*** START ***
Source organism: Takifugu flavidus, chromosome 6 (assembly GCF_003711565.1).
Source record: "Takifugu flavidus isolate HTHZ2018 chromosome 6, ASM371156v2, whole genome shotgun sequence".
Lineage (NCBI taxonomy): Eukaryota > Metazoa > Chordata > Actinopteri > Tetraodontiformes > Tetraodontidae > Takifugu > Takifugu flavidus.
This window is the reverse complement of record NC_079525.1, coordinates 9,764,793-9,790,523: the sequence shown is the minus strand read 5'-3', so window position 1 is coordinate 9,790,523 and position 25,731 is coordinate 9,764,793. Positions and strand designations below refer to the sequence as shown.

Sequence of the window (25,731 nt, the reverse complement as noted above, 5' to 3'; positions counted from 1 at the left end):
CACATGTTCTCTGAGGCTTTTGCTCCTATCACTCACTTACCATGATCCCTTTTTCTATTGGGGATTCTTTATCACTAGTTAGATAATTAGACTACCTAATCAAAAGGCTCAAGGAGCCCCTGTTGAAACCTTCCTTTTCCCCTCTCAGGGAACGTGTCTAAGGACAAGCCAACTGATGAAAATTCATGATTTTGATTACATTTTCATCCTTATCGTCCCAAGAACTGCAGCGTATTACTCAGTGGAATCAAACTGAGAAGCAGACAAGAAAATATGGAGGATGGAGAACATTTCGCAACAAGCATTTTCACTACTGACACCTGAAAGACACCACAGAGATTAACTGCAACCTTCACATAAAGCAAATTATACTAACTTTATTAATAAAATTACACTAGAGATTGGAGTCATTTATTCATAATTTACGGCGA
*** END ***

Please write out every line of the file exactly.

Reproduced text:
Source organism: Takifugu flavidus, chromosome 6 (assembly GCF_003711565.1).
Source record: "Takifugu flavidus isolate HTHZ2018 chromosome 6, ASM371156v2, whole genome shotgun sequence".
Lineage (NCBI taxonomy): Eukaryota > Metazoa > Chordata > Actinopteri > Tetraodontiformes > Tetraodontidae > Takifugu > Takifugu flavidus.
This window is the reverse complement of record NC_079525.1, coordinates 9,764,793-9,790,523: the sequence shown is the minus strand read 5'-3', so window position 1 is coordinate 9,790,523 and position 25,731 is coordinate 9,764,793. Positions and strand designations below refer to the sequence as shown.

Sequence of the window (25,731 nt, the reverse complement as noted above, 5' to 3'; positions counted from 1 at the left end):
CACATGTTCTCTGAGGCTTTTGCTCCTATCACTCACTTACCATGATCCCTTTTTCTATTGGGGATTCTTTATCACTAGTTAGATAATTAGACTACCTAATCAAAAGGCTCAAGGAGCCCCTGTTGAAACCTTCCTTTTCCCCTCTCAGGGAACGTGTCTAAGGACAAGCCAACTGATGAAAATTCATGATTTTGATTACATTTTCATCCTTATCGTCCCAAGAACTGCAGCGTATTACTCAGTGGAATCAAACTGAGAAGCAGACAAGAAAATATGGAGGATGGAGAACATTTCGCAACAAGCATTTTCACTACTGACACCTGAAAGACACCACAGAGATTAACTGCAACCTTCACATAAAGCAAATTATACTAACTTTATTAATAAAATTACACTAGAGATTGGAGTCATTTATTCATAATTTACGGCGA